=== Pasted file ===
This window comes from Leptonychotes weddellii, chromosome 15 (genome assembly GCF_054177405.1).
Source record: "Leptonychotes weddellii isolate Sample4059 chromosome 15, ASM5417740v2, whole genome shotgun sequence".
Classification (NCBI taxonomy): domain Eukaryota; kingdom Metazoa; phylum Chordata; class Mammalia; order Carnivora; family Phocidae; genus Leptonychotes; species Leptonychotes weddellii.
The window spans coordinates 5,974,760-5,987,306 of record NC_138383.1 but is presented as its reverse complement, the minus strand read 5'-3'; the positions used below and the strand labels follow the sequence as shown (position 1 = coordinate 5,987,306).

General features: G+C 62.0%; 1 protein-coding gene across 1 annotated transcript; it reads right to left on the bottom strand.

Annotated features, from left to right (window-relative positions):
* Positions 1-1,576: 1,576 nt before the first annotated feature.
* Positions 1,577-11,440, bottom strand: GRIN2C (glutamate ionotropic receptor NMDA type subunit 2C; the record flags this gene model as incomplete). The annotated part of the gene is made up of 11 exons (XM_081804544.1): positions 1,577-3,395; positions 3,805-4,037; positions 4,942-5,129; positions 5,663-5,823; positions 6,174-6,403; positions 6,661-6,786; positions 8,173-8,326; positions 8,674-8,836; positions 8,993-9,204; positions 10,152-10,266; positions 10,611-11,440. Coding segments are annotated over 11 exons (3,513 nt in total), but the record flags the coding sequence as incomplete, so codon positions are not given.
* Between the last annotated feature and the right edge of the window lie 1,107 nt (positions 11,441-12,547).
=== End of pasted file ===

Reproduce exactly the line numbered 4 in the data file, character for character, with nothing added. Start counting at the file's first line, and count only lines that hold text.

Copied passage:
The window spans coordinates 5,974,760-5,987,306 of record NC_138383.1 but is presented as its reverse complement, the minus strand read 5'-3'; the positions used below and the strand labels follow the sequence as shown (position 1 = coordinate 5,987,306).